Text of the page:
Three leading space companies agree: no new regulations on human spaceflight

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Three leading space companies told Congress this week that the industry needs time to mature before federal regulators introduce new safety guidelines for human spaceflight — but that existing regulatory processes for launch are in dire need of improvement.

SpaceX, Blue Origin and Virgin Galactic were all in agreement that the 20-year moratorium on federal regulations for human spaceflight missions — which is due to expire on January 1 — should be substantially extended. That extension would provide a longer “learning period” for both the companies and the regulators, representatives said.

“Congress should pass a multi-year extension for the human spaceflight learning period,” SpaceX’s VP of build and flight reliability Bill Gerstenmaier told lawmakers. “Human spaceflight represents a tiny fraction of all space launches and is properly regulated today under a responsible and balanced framework given the nascent state of the industry.”

Sirisha Bandla, Virgin Galactic’s VP of government affairs and research, echoed these comments in her testimony, noting that there still isn’t substantial data to base regulations on: “There are only three companies currently carrying humans to space, and it would be premature to base occupant safety regulations on this extremely small set of data at this time,” she said.

In September, California Representative Kevin McCarthy introduced a bill that would extend the moratorium for an additional eight years. Bandla said Virgin Galactic supports that eight-year extension.

The representatives testified before the Senate Commerce, Science, and Transportation Committee on Wednesday. Notably, the committee did not invite the Federal Aviation Administration, the regulator that currently ensures the safety of the public during commercial launch operations, to testify.

The moratorium on regulations was due to relapse on October 1, but lawmakers added a three-month extension to a stopgap bill to avert a government shutdown. For its part, the FAA said in a report submitted to Congress last month that it’s ready to move forward with establishing regulations. However, even if Congress does end the sunset period in January, new regulations wouldn’t be established immediately: The FAA established a rulemaking committee over the summer that will spend 18 months working on a set of recommendations for a safety framework, and the FAA certainly won’t move forward with anything before it receives those recommendations.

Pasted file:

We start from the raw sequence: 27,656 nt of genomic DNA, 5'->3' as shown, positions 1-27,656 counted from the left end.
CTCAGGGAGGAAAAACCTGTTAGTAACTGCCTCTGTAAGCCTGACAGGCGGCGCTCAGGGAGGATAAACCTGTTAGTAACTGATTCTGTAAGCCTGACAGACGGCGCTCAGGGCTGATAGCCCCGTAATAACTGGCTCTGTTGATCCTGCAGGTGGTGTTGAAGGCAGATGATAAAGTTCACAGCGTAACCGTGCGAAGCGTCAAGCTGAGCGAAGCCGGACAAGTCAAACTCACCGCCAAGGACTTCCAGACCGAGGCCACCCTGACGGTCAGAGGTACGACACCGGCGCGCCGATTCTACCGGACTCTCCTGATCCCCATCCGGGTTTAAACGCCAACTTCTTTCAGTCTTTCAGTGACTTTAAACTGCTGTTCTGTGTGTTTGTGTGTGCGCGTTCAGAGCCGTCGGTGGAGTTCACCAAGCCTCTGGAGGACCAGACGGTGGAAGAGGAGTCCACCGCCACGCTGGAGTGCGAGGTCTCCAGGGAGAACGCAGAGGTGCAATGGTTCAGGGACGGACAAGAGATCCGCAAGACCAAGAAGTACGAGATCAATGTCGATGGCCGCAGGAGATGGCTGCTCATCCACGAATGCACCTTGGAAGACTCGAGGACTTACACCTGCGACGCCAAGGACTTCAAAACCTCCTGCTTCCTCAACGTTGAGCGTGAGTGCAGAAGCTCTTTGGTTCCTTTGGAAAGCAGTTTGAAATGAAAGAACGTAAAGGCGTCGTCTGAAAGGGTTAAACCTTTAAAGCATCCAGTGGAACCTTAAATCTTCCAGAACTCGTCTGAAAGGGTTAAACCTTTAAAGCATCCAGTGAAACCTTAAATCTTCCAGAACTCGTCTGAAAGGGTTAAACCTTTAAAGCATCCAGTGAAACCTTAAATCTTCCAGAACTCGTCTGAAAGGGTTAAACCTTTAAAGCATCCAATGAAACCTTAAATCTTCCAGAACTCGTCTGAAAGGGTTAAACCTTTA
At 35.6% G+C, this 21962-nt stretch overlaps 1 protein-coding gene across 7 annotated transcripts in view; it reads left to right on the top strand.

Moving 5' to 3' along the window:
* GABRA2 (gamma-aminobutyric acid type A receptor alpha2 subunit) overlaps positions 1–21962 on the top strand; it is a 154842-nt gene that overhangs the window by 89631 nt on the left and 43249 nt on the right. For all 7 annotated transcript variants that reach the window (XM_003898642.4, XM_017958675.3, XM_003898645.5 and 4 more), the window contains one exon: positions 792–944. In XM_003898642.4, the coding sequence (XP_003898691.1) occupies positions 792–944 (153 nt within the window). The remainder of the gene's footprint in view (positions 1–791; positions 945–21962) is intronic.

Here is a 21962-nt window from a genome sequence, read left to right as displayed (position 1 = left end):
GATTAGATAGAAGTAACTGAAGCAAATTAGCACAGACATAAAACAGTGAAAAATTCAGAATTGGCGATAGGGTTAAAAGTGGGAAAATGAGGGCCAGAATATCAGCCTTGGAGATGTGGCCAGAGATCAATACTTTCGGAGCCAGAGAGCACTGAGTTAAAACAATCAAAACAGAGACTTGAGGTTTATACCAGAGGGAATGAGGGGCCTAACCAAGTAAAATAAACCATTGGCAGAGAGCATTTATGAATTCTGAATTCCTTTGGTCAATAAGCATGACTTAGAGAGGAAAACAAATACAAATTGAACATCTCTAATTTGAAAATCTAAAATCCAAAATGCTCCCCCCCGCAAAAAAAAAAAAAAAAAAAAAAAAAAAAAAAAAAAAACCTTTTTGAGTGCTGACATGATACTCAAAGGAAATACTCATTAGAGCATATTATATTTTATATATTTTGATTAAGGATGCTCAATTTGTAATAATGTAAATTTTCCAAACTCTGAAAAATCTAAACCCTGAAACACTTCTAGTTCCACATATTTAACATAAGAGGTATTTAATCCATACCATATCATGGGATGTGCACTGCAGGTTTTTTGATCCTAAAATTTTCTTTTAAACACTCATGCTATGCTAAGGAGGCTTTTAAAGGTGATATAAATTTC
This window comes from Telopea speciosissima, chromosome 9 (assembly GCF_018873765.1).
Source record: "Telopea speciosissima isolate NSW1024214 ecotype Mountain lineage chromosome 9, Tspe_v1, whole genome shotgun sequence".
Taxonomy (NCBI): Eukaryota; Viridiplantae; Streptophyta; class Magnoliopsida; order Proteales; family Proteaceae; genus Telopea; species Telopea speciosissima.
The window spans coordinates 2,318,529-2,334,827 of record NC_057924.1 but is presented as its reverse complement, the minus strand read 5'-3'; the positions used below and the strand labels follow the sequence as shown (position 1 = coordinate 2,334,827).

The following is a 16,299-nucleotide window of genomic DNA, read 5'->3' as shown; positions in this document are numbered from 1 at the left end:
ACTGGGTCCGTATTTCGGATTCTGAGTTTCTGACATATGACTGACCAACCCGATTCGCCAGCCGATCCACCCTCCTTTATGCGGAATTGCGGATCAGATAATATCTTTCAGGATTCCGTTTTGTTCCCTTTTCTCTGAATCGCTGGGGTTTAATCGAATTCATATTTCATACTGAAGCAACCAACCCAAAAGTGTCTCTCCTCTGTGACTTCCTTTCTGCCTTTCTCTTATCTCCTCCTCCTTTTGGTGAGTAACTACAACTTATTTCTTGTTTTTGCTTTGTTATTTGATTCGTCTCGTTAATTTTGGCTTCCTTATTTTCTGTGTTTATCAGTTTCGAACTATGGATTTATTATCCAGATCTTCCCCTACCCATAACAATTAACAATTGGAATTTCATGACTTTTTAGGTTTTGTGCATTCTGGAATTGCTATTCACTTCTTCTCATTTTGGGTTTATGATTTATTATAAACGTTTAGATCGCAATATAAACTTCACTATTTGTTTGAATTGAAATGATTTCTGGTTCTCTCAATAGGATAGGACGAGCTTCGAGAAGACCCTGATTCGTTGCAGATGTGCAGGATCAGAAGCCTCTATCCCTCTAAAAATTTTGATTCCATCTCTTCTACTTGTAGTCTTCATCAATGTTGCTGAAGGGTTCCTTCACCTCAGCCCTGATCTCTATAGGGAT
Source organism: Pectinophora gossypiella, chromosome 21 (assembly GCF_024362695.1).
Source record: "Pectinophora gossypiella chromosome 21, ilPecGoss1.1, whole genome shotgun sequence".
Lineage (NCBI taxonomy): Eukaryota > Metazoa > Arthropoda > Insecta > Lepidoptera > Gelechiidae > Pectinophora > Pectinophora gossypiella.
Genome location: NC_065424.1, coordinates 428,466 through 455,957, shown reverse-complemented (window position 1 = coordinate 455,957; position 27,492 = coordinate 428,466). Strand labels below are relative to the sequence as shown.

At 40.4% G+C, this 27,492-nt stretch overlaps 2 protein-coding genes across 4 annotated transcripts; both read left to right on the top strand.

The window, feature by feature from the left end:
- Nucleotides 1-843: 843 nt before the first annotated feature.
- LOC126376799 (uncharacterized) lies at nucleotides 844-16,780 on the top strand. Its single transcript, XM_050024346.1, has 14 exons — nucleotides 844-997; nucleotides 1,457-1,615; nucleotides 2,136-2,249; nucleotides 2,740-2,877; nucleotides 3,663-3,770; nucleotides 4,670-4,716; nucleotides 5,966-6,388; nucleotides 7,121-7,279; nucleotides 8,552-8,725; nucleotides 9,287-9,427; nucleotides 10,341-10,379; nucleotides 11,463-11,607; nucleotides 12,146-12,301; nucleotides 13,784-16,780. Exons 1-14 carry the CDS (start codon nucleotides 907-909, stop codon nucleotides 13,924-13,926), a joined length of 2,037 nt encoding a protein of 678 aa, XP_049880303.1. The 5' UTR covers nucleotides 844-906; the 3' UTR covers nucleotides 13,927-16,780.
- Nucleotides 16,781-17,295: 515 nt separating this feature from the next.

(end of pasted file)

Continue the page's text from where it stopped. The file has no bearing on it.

The three companies, as well as two industry experts, also emphasized that the FAA would need more funding to deal with launch licenses and to enforce regulations — at least double, Gerstenmaier suggested. Representatives repeatedly stated that they wanted regulations to be more “streamlined” across regulatory agencies, which often span federal, state and even more local jurisdictions. Gerstenmaier said that Starship has been ready for its next flight test “for more than a month,” and that it was just waiting on the multiple agencies for their reviews.

Phil Joyce, Blue Origin’s senior VP of New Shepard, suggested the FAA needed three things to improve how it regulates spaceflight: a more streamlined process, more resources to keep up with licensing and more time to gain experience overseeing human spaceflight.

“Congress and the FAA helped accelerate the development of the spaceflight industry, and now the FAA is struggling to keep pace,” he said. “Streamlined processes will help, but the FAA needs more funding to deal with the increase in launches.”

Ultimately, the three companies said that improving regulations around spaceflight will only help to bolster America’s space program, especially as near-peer adversaries move quickly to develop their own space initiatives.

“The pace of American regulation must match the pace of American innovation,” Gerstenmaier said. “We are falling behind.”

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